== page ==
WHITAKER WELLNESS DIET FOR HIGH BLOOD PRESSURE: PROTEIN POWER

Protein is one of the most important nutrients required by the human body. People often equate protein with muscle, but your muscles aren’t the only part of your body made of protein. Approximately half of the solid substances of your body are composed of protein – it is required for the construction of hair, nerves, skin, blood, sperm, and eggs. Protein also provides the basic building blocks for enzymes, hormones, blood plasma, and even saliva. However, most Americans eat more protein than they need. Excess protein is hard on the kidneys and can also contribute to osteoporosis, or thinning of the bones, as we age. Furthermore, high-protein foods such as meat and whole dairy also contain a lot of fat, much of it unhealthy saturated fat.
It’s recommended to get about 20 percent of your daily total calories from protein, concentrating on lean protein sources such as fish and seafood, skinless poultry, egg whites (an occasional yolk is fine), low-fat or fat-free dairy products, tofu, legumes, and whole grains. Fish is especially recommended, particularly salmon, herring, mackerel, and other fish rich in omega-3 oils. Increased consumption of such fish is associated with decreases in blood pressure in hypertensive men and women. A plant-based diet, as long as it includes soy and other legumes, will provide adequate protein. Aim for three to four small servings of protein-rich foods per day and make sure you eat some protein at each meal.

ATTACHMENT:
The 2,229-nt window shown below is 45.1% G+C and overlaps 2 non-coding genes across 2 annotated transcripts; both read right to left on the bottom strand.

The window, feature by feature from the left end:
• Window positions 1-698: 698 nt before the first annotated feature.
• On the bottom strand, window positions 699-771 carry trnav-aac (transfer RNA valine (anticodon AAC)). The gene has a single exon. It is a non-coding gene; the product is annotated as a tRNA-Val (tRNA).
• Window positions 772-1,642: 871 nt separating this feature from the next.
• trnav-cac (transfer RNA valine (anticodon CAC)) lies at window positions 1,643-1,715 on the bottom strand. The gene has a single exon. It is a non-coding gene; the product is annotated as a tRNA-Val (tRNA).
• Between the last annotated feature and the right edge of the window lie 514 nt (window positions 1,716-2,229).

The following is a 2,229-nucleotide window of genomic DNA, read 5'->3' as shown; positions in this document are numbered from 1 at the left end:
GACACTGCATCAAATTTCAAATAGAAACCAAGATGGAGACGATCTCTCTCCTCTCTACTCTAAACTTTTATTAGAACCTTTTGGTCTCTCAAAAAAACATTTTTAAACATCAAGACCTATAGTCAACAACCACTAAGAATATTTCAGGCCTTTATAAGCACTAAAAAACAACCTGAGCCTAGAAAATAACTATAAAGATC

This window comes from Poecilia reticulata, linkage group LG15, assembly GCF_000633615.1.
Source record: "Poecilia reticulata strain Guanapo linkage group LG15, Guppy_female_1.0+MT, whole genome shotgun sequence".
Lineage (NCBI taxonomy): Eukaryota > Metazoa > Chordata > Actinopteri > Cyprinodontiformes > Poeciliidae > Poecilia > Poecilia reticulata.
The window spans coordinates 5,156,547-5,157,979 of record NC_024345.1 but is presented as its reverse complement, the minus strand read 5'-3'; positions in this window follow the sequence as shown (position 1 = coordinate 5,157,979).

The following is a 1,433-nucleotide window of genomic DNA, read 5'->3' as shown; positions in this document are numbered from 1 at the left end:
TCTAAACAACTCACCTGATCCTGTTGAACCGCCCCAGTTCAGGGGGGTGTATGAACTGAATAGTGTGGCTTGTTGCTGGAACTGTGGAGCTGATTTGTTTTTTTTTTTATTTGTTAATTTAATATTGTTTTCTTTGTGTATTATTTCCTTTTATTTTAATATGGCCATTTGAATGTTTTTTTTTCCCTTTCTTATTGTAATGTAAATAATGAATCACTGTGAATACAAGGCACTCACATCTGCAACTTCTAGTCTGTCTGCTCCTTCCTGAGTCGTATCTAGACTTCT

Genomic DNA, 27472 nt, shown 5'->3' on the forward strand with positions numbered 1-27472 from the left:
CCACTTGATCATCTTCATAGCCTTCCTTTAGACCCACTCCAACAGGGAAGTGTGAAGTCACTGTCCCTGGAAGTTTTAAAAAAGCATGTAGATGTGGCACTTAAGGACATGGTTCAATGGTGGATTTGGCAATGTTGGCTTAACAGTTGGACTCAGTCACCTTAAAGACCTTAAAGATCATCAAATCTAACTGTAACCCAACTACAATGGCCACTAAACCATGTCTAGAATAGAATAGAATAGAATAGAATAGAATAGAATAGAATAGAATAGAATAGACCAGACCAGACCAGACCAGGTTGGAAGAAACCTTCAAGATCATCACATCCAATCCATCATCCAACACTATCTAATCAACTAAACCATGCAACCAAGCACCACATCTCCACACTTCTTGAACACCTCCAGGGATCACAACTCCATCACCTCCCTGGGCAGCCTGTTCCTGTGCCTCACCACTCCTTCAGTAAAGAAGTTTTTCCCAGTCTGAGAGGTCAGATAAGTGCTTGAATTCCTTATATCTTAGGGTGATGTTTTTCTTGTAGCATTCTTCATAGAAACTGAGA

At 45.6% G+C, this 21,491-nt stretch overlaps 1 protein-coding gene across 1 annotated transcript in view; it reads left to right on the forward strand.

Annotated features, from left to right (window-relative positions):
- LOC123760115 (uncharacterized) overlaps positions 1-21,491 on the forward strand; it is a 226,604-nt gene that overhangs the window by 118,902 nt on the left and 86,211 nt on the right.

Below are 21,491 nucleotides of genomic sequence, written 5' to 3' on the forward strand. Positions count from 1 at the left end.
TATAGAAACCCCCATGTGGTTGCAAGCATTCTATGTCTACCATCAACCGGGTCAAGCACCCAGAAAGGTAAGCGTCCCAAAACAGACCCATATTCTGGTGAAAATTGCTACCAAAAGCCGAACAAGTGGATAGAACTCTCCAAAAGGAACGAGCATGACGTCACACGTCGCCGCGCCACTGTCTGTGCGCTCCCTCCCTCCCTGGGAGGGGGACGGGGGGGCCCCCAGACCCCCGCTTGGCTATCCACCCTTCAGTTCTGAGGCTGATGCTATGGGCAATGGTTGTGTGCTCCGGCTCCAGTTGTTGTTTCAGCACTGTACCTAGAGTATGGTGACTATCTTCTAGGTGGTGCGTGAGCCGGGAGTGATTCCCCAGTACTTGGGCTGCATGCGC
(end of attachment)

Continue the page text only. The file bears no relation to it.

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WHITAKER WELLNESS DIET FOR HIGH BLOOD PRESSURE: PROTEIN POWERProtein is one of the most important nutrients required by the human body. People often equate protein with muscle, but your muscles aren’t the only part of your body made of protein. Approximately half of the solid substances of your body are composed of protein – it is required for the construction of hair, nerves, skin, blood, sperm, and eggs. Protein also provides the basic building blocks for enzymes, hormones, blood plasma, and even saliva. However, most Americans eat more protein than they need. Excess protein is hard on the kidneys and can also contribute to osteoporosis, or thinning of the bones, as we age. Furthermore, high-protein foods such as meat and whole dairy also contain a lot of fat, much of it unhealthy saturated fat.It’s recommended to get about 20 percent of your daily total calories from protein, concentrating on lean protein sources such as fish and seafood, skinless poultry, egg whites (an occasional yolk is fine), low-fat or fat-free dairy products, tofu, legumes, and whole grains. Fish is especially recommended, particularly salmon, herring, mackerel, and other fish rich in omega-3 oils. Increased consumption of such fish is associated with decreases in blood pressure in hypertensive men and women. A plant-based diet, as long as it includes soy and other legumes, will provide adequate protein. Aim for three to four small servings of protein-rich foods per day and make sure you eat some protein at each meal.*91/313/5*

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